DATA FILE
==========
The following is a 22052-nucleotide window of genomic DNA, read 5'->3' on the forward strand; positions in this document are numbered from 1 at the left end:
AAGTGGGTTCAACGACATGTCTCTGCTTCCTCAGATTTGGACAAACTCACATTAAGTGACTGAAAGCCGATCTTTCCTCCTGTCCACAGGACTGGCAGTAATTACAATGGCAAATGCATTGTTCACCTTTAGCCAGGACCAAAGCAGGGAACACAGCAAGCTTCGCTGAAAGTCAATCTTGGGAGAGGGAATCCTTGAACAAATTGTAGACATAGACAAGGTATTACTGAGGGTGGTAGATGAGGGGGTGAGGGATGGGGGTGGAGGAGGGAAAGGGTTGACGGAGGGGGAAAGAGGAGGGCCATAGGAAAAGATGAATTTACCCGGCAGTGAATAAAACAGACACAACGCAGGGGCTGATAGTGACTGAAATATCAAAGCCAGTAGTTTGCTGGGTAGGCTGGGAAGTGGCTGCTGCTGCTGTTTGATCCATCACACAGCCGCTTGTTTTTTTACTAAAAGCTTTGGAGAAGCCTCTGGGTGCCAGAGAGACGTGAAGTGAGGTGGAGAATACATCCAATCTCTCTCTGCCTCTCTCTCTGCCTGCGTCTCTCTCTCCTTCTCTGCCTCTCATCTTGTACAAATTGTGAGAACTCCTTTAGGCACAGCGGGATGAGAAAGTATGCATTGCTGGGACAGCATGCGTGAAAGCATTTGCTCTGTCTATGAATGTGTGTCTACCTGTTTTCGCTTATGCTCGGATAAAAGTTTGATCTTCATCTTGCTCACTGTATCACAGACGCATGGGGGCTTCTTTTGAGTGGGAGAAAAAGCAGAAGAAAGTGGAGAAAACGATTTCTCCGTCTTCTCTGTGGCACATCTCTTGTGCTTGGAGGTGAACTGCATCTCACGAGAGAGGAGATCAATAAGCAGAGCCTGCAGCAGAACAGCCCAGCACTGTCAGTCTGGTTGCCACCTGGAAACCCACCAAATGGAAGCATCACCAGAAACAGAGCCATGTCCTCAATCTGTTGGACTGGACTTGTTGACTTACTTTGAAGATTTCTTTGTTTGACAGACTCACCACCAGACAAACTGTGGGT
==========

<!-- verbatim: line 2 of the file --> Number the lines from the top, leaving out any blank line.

AAGTGGGTTCAACGACATGTCTCTGCTTCCTCAGATTTGGACAAACTCACATTAAGTGACTGAAAGCCGATCTTTCCTCCTGTCCACAGGACTGGCAGTAATTACAATGGCAAATGCATTGTTCACCTTTAGCCAGGACCAAAGCAGGGAACACAGCAAGCTTCGCTGAAAGTCAATCTTGGGAGAGGGAATCCTTGAACAAATTGTAGACATAGACAAGGTATTACTGAGGGTGGTAGATGAGGGGGTGAGGGATGGGGGTGGAGGAGGGAAAGGGTTGACGGAGGGGGAAAGAGGAGGGCCATAGGAAAAGATGAATTTACCCGGCAGTGAATAAAACAGACACAACGCAGGGGCTGATAGTGACTGAAATATCAAAGCCAGTAGTTTGCTGGGTAGGCTGGGAAGTGGCTGCTGCTGCTGTTTGATCCATCACACAGCCGCTTGTTTTTTTACTAAAAGCTTTGGAGAAGCCTCTGGGTGCCAGAGAGACGTGAAGTGAGGTGGAGAATACATCCAATCTCTCTCTGCCTCTCTCTCTGCCTGCGTCTCTCTCTCCTTCTCTGCCTCTCATCTTGTACAAATTGTGAGAACTCCTTTAGGCACAGCGGGATGAGAAAGTATGCATTGCTGGGACAGCATGCGTGAAAGCATTTGCTCTGTCTATGAATGTGTGTCTACCTGTTTTCGCTTATGCTCGGATAAAAGTTTGATCTTCATCTTGCTCACTGTATCACAGACGCATGGGGGCTTCTTTTGAGTGGGAGAAAAAGCAGAAGAAAGTGGAGAAAACGATTTCTCCGTCTTCTCTGTGGCACATCTCTTGTGCTTGGAGGTGAACTGCATCTCACGAGAGAGGAGATCAATAAGCAGAGCCTGCAGCAGAACAGCCCAGCACTGTCAGTCTGGTTGCCACCTGGAAACCCACCAAATGGAAGCATCACCAGAAACAGAGCCATGTCCTCAATCTGTTGGACTGGACTTGTTGACTTACTTTGAAGATTTCTTTGTTTGACAGACTCACCACCAGACAAACTGTGGGT